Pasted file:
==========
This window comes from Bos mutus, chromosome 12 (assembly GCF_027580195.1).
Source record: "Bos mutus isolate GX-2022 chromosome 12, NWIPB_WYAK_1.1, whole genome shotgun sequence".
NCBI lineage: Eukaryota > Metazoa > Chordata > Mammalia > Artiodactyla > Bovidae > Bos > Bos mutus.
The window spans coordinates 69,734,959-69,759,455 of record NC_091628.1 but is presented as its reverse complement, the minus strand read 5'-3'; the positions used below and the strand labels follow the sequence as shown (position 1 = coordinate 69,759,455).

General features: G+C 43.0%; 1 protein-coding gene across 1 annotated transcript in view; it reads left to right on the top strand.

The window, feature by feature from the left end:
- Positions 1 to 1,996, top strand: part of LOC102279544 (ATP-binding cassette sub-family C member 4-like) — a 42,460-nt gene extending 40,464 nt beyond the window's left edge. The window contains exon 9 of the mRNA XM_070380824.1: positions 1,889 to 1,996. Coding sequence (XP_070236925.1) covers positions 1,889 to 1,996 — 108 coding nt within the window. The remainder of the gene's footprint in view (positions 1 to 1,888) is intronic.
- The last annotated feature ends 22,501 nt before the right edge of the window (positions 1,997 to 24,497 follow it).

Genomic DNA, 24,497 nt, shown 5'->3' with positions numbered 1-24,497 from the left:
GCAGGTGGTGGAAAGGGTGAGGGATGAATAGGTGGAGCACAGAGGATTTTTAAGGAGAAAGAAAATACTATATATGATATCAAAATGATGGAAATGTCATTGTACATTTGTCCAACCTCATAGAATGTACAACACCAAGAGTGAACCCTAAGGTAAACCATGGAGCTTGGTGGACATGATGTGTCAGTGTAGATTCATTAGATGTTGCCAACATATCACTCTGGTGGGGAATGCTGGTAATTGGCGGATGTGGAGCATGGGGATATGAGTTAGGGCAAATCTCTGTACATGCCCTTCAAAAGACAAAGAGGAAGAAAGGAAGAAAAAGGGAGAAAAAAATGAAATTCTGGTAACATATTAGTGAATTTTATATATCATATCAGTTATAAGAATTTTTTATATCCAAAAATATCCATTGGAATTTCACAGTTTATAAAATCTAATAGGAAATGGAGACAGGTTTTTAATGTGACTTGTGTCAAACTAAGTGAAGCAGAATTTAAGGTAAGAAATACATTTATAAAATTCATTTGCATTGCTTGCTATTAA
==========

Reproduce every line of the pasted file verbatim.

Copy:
This window comes from Bos mutus, chromosome 12 (assembly GCF_027580195.1).
Source record: "Bos mutus isolate GX-2022 chromosome 12, NWIPB_WYAK_1.1, whole genome shotgun sequence".
NCBI lineage: Eukaryota > Metazoa > Chordata > Mammalia > Artiodactyla > Bovidae > Bos > Bos mutus.
The window spans coordinates 69,734,959-69,759,455 of record NC_091628.1 but is presented as its reverse complement, the minus strand read 5'-3'; the positions used below and the strand labels follow the sequence as shown (position 1 = coordinate 69,759,455).

General features: G+C 43.0%; 1 protein-coding gene across 1 annotated transcript in view; it reads left to right on the top strand.

The window, feature by feature from the left end:
- Positions 1 to 1,996, top strand: part of LOC102279544 (ATP-binding cassette sub-family C member 4-like) — a 42,460-nt gene extending 40,464 nt beyond the window's left edge. The window contains exon 9 of the mRNA XM_070380824.1: positions 1,889 to 1,996. Coding sequence (XP_070236925.1) covers positions 1,889 to 1,996 — 108 coding nt within the window. The remainder of the gene's footprint in view (positions 1 to 1,888) is intronic.
- The last annotated feature ends 22,501 nt before the right edge of the window (positions 1,997 to 24,497 follow it).

Genomic DNA, 24,497 nt, shown 5'->3' with positions numbered 1-24,497 from the left:
GCAGGTGGTGGAAAGGGTGAGGGATGAATAGGTGGAGCACAGAGGATTTTTAAGGAGAAAGAAAATACTATATATGATATCAAAATGATGGAAATGTCATTGTACATTTGTCCAACCTCATAGAATGTACAACACCAAGAGTGAACCCTAAGGTAAACCATGGAGCTTGGTGGACATGATGTGTCAGTGTAGATTCATTAGATGTTGCCAACATATCACTCTGGTGGGGAATGCTGGTAATTGGCGGATGTGGAGCATGGGGATATGAGTTAGGGCAAATCTCTGTACATGCCCTTCAAAAGACAAAGAGGAAGAAAGGAAGAAAAAGGGAGAAAAAAATGAAATTCTGGTAACATATTAGTGAATTTTATATATCATATCAGTTATAAGAATTTTTTATATCCAAAAATATCCATTGGAATTTCACAGTTTATAAAATCTAATAGGAAATGGAGACAGGTTTTTAATGTGACTTGTGTCAAACTAAGTGAAGCAGAATTTAAGGTAAGAAATACATTTATAAAATTCATTTGCATTGCTTGCTATTAA